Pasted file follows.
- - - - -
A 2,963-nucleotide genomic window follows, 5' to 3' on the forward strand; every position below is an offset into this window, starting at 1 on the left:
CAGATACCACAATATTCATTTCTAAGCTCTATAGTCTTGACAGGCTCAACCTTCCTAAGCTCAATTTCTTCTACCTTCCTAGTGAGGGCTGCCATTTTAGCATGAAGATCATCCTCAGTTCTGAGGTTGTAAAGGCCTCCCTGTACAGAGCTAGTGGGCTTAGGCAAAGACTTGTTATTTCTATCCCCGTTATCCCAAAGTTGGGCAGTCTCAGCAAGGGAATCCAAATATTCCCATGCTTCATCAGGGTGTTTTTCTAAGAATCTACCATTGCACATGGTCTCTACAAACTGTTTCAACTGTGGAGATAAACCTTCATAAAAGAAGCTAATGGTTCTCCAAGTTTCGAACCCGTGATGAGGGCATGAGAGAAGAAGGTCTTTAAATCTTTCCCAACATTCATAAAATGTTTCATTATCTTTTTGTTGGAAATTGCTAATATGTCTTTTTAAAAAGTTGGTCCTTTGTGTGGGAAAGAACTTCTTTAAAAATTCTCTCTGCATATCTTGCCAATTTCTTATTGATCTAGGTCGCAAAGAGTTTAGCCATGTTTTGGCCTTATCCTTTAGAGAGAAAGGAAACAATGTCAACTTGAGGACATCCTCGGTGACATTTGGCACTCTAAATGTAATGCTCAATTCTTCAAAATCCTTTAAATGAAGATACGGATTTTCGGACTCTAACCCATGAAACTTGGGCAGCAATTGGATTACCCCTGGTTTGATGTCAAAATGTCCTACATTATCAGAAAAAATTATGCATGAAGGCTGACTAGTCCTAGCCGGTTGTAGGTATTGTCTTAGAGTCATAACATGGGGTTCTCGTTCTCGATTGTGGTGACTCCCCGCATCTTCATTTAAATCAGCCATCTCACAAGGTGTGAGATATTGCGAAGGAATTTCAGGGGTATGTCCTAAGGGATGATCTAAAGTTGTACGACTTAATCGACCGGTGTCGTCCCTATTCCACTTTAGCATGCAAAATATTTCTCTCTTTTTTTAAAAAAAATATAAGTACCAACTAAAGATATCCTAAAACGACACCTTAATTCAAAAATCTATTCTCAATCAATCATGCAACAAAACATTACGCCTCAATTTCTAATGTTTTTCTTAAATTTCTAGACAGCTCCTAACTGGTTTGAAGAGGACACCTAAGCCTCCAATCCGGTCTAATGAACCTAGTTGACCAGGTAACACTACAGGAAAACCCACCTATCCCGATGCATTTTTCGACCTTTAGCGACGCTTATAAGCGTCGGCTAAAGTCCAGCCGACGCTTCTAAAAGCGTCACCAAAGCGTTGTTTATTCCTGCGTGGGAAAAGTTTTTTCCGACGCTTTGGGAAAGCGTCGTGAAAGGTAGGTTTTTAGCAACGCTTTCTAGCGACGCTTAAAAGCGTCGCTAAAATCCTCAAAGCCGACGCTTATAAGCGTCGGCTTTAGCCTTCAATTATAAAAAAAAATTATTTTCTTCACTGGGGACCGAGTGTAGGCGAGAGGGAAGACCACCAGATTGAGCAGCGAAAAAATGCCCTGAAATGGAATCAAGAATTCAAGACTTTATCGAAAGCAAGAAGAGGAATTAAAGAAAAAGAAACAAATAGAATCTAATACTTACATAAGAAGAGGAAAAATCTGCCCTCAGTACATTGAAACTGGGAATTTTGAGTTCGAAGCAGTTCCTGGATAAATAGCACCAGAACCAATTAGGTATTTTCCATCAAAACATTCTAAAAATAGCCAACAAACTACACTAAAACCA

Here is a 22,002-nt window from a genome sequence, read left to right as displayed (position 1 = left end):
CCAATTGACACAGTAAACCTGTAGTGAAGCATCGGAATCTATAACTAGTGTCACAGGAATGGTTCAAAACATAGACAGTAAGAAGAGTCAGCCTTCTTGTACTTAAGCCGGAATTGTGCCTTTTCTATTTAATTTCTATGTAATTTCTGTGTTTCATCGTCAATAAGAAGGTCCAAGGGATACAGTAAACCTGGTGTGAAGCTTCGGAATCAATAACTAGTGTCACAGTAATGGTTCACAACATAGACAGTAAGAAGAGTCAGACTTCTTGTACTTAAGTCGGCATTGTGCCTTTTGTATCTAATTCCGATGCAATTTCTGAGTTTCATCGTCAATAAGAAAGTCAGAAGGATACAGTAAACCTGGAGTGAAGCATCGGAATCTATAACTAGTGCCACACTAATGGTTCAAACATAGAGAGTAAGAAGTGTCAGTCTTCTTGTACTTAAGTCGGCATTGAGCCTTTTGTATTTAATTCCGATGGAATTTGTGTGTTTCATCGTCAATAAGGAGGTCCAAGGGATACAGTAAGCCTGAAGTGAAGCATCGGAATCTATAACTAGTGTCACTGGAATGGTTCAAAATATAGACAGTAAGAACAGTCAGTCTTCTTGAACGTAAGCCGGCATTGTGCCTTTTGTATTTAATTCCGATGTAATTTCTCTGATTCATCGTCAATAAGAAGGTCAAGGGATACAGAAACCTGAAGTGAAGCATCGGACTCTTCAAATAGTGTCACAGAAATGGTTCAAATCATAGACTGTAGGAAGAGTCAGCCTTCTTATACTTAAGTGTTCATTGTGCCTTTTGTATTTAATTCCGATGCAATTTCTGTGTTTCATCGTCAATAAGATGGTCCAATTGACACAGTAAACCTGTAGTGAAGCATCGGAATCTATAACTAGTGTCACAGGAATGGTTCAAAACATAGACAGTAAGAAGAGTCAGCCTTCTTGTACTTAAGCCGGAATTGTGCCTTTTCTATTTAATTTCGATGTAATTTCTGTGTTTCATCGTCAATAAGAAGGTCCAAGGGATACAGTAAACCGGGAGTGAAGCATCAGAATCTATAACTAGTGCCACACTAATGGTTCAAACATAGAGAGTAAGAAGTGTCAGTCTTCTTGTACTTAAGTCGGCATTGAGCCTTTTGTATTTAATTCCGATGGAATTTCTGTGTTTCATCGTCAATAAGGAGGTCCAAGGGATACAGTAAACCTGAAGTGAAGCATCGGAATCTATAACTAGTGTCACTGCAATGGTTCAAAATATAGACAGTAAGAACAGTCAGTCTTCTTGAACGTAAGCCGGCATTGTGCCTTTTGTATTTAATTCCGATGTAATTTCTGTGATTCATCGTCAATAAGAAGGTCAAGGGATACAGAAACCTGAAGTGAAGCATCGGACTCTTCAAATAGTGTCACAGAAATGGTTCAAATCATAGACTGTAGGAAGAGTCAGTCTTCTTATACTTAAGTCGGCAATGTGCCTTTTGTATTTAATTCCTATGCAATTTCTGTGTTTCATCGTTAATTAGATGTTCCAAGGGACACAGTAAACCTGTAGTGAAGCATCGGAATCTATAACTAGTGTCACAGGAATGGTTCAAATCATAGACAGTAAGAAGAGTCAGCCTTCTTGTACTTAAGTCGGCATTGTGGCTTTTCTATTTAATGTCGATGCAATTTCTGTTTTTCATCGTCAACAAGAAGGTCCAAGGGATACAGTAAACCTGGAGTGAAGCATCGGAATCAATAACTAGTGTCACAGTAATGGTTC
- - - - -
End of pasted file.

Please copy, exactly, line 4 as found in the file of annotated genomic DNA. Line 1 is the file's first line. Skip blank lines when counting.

CCAATTGACACAGTAAACCTGTAGTGAAGCATCGGAATCTATAACTAGTGTCACAGGAATGGTTCAAAACATAGACAGTAAGAAGAGTCAGCCTTCTTGTACTTAAGCCGGAATTGTGCCTTTTCTATTTAATTTCTATGTAATTTCTGTGTTTCATCGTCAATAAGAAGGTCCAAGGGATACAGTAAACCTGGTGTGAAGCTTCGGAATCAATAACTAGTGTCACAGTAATGGTTCACAACATAGACAGTAAGAAGAGTCAGACTTCTTGTACTTAAGTCGGCATTGTGCCTTTTGTATCTAATTCCGATGCAATTTCTGAGTTTCATCGTCAATAAGAAAGTCAGAAGGATACAGTAAACCTGGAGTGAAGCATCGGAATCTATAACTAGTGCCACACTAATGGTTCAAACATAGAGAGTAAGAAGTGTCAGTCTTCTTGTACTTAAGTCGGCATTGAGCCTTTTGTATTTAATTCCGATGGAATTTGTGTGTTTCATCGTCAATAAGGAGGTCCAAGGGATACAGTAAGCCTGAAGTGAAGCATCGGAATCTATAACTAGTGTCACTGGAATGGTTCAAAATATAGACAGTAAGAACAGTCAGTCTTCTTGAACGTAAGCCGGCATTGTGCCTTTTGTATTTAATTCCGATGTAATTTCTCTGATTCATCGTCAATAAGAAGGTCAAGGGATACAGAAACCTGAAGTGAAGCATCGGACTCTTCAAATAGTGTCACAGAAATGGTTCAAATCATAGACTGTAGGAAGAGTCAGCCTTCTTATACTTAAGTGTTCATTGTGCCTTTTGTATTTAATTCCGATGCAATTTCTGTGTTTCATCGTCAATAAGATGGTCCAATTGACACAGTAAACCTGTAGTGAAGCATCGGAATCTATAACTAGTGTCACAGGAATGGTTCAAAACATAGACAGTAAGAAGAGTCAGCCTTCTTGTACTTAAGCCGGAATTGTGCCTTTTCTATTTAATTTCGATGTAATTTCTGTGTTTCATCGTCAATAAGAAGGTCCAAGGGATACAGTAAACCGGGAGTGAAGCATCAGAATCTATAACTAGTGCCACACTAATGGTTCAAACATAGAGAGTAAGAAGTGTCAGTCTTCTTGTACTTAAGTCGGCATTGAGCCTTTTGTATTTAATTCCGATGGAATTTCTGTGTTTCATCGTCAATAAGGAGGTCCAAGGGATACAGTAAACCTGAAGTGAAGCATCGGAATCTATAACTAGTGTCACTGCAATGGTTCAAAATATAGACAGTAAGAACAGTCAGTCTTCTTGAACGTAAGCCGGCATTGTGCCTTTTGTATTTAATTCCGATGTAATTTCTGTGATTCATCGTCAATAAGAAGGTCAAGGGATACAGAAACCTGAAGTGAAGCATCGGACTCTTCAAATAGTGTCACAGAAATGGTTCAAATCATAGACTGTAGGAAGAGTCAGTCTTCTTATACTTAAGTCGGCAATGTGCCTTTTGTATTTAATTCCTATGCAATTTCTGTGTTTCATCGTTAATTAGATGTTCCAAGGGACACAGTAAACCTGTAGTGAAGCATCGGAATCTATAACTAGTGTCACAGGAATGGTTCAAATCATAGACAGTAAGAAGAGTCAGCCTTCTTGTACTTAAGTCGGCATTGTGGCTTTTCTATTTAATGTCGATGCAATTTCTGTTTTTCATCGTCAACAAGAAGGTCCAAGGGATACAGTAAACCTGGAGTGAAGCATCGGAATCAATAACTAGTGTCACAGTAATGGTTC